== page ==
Researchers have found a potential link between non-inherited somatic mutations in the brain and the progression of Alzheimer’s disease Researchers have identified somatic mutations in the brain that could contribute to the development of Alzheimer’s disease (AD). Their findings were published in the journal Nature Communications last week. Decades worth of research has identified inherited mutations that lead to early-onset familial AD. Inherited mutations, however, are behind at most half the cases of late onset sporadic AD, in which there is no family history of the disease. But the genetic factors causing the other half of these sporadic cases have been unclear. Professor Jeong Ho Lee at the Graduate School of Medical Science and Engineering and colleagues analysed the DNA present in post-mortem hippocampal formations and in blood samples from people aged 70 to 96 with AD and age-matched controls. They specifically looked for non-inherited somatic mutations in their brains using high-depth whole exome sequencing. The team developed a bioinformatics pipeline that enabled them to detect low-level brain somatic single nucleotide variations (SNVs) – mutations that involve the substitution of a single nucleotide with another nucleotide. Brain somatic SNVs have been reported on and accumulate throughout our lives and can sometimes be associated with a range of neurological diseases. The number of somatic SNVs did not differ between individuals with AD and non-demented controls. Interestingly, somatic SNVs in AD brains arise about 4.8 times more slowly than in blood. When the team performed gene-set enrichment tests, 26.9 percent of the AD brain samples had pathogenic brain somatic SNVs known to be linked to hyperphosphorylation of tau proteins, which is one of major hallmarks of AD. Then, they pinpointed a pathogenic SNV in the PIN1 gene, a cis/trans isomerase that balances phosphorylation in tau proteins, found in one AD patient’s brain. They found the mutation was 4.9 time more abundant in AT8-positive – a marker for hyper-phosphorylated tau proteins– neurons in the entorhinal cortex than the bulk hippocampal tissue. Furthermore, in a series of functional assays, they observed the mutation causing a loss of function in PIN1 and such haploinsufficiency increased the phosphorylation and aggregation of tau proteins. “Our study provides new insights into the molecular genetic factors behind Alzheimer’s disease and other neurodegenerative diseases potentially linked to somatic mutations in the brain,” said Professor Lee. The team is planning to expand their study to a larger cohort in order to establish stronger links between these brain somatic mutations and the pathogenesis of Alzheimer’s disease. (Figure 1. Bioinformatic pipeline for detecting low-level brain somatic mutations in AD and non-AD.) (Figure 2. Pathogenic brain somatic mutations associated with tau phosphorylation are significantly enriched in AD brains.) (Figure 3. A pathogenic brain somatic mutation in PIN1 (c. 477 C>T) is a loss-of-function and related functional assays show its haploinsufficiency increases phosphorylation and aggregation of tau.)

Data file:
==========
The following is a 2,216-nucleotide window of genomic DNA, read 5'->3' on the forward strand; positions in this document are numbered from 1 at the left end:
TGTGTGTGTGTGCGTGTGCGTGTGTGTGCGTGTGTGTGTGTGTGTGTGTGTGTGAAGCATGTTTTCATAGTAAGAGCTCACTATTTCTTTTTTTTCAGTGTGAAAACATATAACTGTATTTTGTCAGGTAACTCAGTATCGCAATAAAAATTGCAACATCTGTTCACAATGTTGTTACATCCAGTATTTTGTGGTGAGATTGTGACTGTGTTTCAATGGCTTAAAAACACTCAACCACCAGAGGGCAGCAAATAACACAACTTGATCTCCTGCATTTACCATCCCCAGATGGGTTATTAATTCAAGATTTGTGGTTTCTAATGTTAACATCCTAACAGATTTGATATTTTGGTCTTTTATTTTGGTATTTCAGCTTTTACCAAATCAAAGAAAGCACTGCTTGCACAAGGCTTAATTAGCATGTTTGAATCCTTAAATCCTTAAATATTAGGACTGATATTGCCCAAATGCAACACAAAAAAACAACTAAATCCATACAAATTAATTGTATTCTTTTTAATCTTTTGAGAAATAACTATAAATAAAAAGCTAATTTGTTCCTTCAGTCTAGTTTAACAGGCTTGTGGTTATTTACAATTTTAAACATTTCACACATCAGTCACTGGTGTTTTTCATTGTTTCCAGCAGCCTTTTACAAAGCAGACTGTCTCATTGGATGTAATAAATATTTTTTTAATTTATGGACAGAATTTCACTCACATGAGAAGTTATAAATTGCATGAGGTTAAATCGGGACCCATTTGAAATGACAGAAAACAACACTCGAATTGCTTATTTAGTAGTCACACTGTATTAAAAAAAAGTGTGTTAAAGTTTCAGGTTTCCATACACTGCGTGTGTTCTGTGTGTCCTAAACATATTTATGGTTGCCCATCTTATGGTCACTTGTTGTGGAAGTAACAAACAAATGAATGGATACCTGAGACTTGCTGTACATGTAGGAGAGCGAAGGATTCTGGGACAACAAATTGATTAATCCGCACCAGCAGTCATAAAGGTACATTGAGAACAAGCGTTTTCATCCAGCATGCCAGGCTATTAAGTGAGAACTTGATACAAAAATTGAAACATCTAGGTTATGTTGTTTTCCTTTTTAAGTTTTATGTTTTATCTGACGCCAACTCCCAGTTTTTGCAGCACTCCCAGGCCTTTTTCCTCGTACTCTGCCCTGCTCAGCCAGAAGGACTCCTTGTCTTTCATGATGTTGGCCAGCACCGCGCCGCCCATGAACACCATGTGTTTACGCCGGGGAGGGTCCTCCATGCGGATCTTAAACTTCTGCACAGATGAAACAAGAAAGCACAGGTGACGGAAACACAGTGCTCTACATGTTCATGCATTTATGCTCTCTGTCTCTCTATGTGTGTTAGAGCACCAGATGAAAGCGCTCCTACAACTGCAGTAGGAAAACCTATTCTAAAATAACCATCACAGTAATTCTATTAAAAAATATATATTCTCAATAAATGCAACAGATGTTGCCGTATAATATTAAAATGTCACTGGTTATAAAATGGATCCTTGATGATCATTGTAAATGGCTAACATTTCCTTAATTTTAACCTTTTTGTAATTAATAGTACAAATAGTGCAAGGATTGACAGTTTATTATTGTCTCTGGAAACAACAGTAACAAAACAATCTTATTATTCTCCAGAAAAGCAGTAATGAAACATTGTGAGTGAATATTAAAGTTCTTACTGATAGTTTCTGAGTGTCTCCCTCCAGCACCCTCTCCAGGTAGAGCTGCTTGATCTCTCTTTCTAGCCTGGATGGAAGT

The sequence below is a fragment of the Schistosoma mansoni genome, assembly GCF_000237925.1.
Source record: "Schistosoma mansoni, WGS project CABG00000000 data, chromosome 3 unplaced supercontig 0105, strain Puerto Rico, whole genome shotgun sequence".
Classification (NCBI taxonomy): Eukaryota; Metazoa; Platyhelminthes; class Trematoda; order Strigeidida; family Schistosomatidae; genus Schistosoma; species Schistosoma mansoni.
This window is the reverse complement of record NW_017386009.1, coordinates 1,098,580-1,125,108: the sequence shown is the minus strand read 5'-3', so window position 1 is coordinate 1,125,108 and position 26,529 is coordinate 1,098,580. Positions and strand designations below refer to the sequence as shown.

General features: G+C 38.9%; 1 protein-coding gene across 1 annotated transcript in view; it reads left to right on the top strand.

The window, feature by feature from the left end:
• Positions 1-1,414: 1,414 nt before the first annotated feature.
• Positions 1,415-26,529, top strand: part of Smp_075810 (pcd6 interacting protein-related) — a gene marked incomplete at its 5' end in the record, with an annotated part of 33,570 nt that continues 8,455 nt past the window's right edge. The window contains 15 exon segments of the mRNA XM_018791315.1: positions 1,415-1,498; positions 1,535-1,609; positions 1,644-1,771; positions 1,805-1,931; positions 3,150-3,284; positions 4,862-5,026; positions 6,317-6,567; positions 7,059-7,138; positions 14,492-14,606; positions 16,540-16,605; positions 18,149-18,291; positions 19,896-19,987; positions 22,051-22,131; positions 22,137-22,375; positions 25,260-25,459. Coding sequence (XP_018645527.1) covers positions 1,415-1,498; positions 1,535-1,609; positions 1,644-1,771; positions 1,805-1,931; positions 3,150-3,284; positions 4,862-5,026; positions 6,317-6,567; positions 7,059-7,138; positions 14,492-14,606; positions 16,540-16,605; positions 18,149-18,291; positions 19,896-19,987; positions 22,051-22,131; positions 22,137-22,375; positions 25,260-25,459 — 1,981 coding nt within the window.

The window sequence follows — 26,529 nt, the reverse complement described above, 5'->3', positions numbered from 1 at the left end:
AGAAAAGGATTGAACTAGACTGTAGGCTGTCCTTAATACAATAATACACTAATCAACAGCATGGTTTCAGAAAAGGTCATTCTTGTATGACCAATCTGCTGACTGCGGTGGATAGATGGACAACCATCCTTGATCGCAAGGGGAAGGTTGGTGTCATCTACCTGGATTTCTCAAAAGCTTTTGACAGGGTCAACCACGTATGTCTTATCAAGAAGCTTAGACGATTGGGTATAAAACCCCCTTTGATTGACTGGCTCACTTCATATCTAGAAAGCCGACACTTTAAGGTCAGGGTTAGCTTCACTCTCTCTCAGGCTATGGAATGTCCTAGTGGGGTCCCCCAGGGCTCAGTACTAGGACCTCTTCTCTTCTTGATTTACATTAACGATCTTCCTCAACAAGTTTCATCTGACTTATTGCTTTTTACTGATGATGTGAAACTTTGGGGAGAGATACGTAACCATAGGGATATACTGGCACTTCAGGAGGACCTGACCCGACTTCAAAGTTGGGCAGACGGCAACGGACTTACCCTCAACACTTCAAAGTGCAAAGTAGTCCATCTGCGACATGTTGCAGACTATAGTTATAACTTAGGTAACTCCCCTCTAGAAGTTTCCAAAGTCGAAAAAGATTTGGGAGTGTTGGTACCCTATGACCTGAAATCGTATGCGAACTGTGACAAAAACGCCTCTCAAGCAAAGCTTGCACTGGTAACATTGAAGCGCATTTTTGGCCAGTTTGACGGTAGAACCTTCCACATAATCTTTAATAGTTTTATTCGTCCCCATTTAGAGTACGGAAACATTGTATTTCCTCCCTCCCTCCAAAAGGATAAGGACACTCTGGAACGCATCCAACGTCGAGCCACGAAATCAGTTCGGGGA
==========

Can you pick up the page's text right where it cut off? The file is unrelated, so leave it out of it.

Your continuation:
Understanding Epilepsy in Pediatric Tumors; New Therapeutic Target of Intractable Epilepsy Identified
Pediatric brain tumors are characterized by frequent complications due to intractable epilepsy compared to adult brain tumors. However, the genetic cause of refractory epilepsy in pediatric brain tumors has not been elucidated yet, and it is difficult to treat patients because the tumors do not respond to existing antiepileptic drugs and debilitate children’s development. A research team led by Professor Jeong Ho Lee of the Graduate School of Medical Science and Engineering has recently identified a neuronal BRAF somatic mutation that causes intrinsic epileptogenicity in pediatric brain tumors. Their research results were published online in Nature Medicine on September 17. The research team studied patients’ tissue diagnosed with ganglioglioma (GG), one of the main causes of tumor-associated intractable epilepsy, and found that the BRAF V600E somatic mutation is involved in the development of neural stem cells by using deep DNA sequencing. This mutation was carried out in an animal model to reproduce the pathology of GG and to observe seizures to establish an animal model for the treatment of epileptic seizures caused by pediatric brain tumors. Using immunohistochemical and transcriptome analysis, they realized that the BRAF V600E mutation that arose in early progenitor cells during embryonic brain formation led to the acquisition of intrinsic epileptogenic properties in neuronal lineage cells, whereas tumorigenic properties were attributed to a high proliferation of glial lineage cells exhibiting the mutation. Notably, researchers found that seizures in mice were significantly alleviated by intraventricular infusion of the BRAF V600E inhibitor, Vemurafenib, a clinical anticancer drug. The authors said, “Our study offers the first direct evidence that the BRAF somatic mutation arising from neural stem cells plays a key role in epileptogenesis in the brain tumor. This study also showed a new therapeutic target for tumor-associated epileptic disorders.” In collaboration with the KAIST startup company, SoVarGen, the research team is currently developing innovative therapeutics for epileptic seizures derived from pediatric brain tumors. This study was supported by the Suh Kyungbae Foundation (SUHF) and the Citizens United for Research in Epilepsy. (Figure: Preoperative and postoperative brain MRI (left panel), tumor H&E (right upper panel) and GFAP immunohistochemical (right lower panel) staining images from a patient with ganglioglioma (GG231) carrying the BRAFV600E mutation. The white arrow and the black arrowhead indicate the brain tumor and a dysplastic neuron, respectively.)